Marianne Roodbergen

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Trichothiodystrophy (TTD) patients with a mutation in the XPD gene of nucleotide excision repair (NER) have a short life span and show various features of premature aging, thereby linking DNA damage to the aging process. Xpd(TTD) mutant mice share many features with TTD patients, including a shorter life span, accompanied by a segmental progeroid phenotype.(More)
The zebrafish embryo (ZFE) is a promising non-rodent model in toxicology, and initial studies suggested its applicability in detecting hepatotoxic responses. Here, we hypothesize that the detailed analysis of underlying mechanisms of hepatotoxicity in ZFE contributes to the improved identification of hepatotoxic properties of new compounds and to the(More)
PURPOSE Transgenic mouse models for cancer circumvent many challenges that hamper human studies aimed at biomarker discovery. Lower biological variances among mice combined with controllable factors such as food uptake and health status may enable the detection of more subtle protein expression differences. This is envisioned to result in the identification(More)
The accumulation of DNA damage is a slow but hazardous phenomenon that may lead to cell death, accelerated aging, and cancer. One of the most versatile defense mechanisms against the accumulation of DNA damage is nucleotide excision repair, in which, among others, the Xeroderma pigmentosum group C (XPC) and group A (XPA) proteins are involved. To elucidate(More)
The whole zebrafish embryo model (ZFE) has proven its applicability in developmental toxicity testing. Since functional hepatocytes are already present from 36 h post fertilization onwards, whole ZFE have been proposed as an attractive alternative to mammalian in vivo models in hepatotoxicity testing. The goal of the present study is to further underpin the(More)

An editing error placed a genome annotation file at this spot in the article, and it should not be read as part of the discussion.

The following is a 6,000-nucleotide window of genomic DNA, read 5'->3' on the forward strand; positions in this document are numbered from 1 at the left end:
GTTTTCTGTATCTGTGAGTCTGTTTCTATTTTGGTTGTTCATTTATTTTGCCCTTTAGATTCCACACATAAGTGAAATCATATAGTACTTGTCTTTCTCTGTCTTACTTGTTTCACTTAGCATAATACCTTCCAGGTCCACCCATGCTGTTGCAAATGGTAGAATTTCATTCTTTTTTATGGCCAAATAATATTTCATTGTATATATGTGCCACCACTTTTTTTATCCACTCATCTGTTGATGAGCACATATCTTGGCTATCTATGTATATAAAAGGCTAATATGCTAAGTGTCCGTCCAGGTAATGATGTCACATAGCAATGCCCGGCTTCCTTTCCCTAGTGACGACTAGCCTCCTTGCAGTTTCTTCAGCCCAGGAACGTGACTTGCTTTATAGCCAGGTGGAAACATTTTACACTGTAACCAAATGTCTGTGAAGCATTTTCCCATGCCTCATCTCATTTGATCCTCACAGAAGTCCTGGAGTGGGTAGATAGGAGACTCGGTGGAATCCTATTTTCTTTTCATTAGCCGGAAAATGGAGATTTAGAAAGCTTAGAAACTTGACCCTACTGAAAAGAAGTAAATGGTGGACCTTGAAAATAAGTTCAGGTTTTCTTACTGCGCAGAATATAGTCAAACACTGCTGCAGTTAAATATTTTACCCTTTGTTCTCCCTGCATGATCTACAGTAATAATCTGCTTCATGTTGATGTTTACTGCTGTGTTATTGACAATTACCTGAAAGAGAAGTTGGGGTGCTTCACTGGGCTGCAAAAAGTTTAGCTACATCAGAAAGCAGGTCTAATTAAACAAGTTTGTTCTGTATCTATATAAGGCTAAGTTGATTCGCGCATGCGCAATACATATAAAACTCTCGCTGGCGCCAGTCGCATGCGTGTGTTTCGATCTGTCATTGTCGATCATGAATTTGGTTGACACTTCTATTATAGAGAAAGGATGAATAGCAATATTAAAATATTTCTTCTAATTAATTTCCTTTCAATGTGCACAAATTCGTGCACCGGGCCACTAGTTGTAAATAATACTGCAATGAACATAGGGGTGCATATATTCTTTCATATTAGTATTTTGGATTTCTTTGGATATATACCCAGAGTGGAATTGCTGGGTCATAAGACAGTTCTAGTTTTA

Genome maintenance is considered a prime longevity assurance mechanism as apparent from many progeroid human syndromes that are caused by genome maintenance defects. The ERCC1 protein is involved in three genome maintenance systems: nucleotide excision repair, interstrand cross-link repair, and homologous recombination. Here we describe in-life and(More)
In vitro models for hepatotoxicity testing are a necessity for advancement of toxicological research. Assessing the in vitro response requires in vivo validated gene sets reflective of the hepatotoxic phenotype. Cholestasis, the impairment of bile flow, is induced in C57BL/6J mice treated with cyclosporine A (CsA) to identify phenotype reflective gene sets.(More)
Liver injury is the leading cause of drug-induced toxicity. For the evaluation of a chemical compound to induce toxicity, in this case steatosis or fatty liver, it is imperative to identify markers reflective of mechanisms and processes induced upon exposure, as these will be the earliest changes reflective of disease. Therefore, an in vivo mouse(More)
There is considerable concern about an enhanced risk of lung tumor development upon exposure of humans to polycyclic aromatic hydrocarbons (PAHs), like benzo[a] pyrene (B[a]P), in combination with induced lung cell proliferation by toxic agents like ozone. We studied this issue in wild-type (WT) C57BL/6 mice, the cancer prone nucleotide excision(More)
RAD52 and RAD54 genes from Saccharomyces cerevisiae are required for double-strand break repair through homologous recombination and show epistatic interactions i.e., single and double mutant strains are equally sensitive to DNA damaging agents. In here we combined mutations in RAD52 and RAD54 homologs in Schizosaccharomyces pombe and mice. The analysis of(More)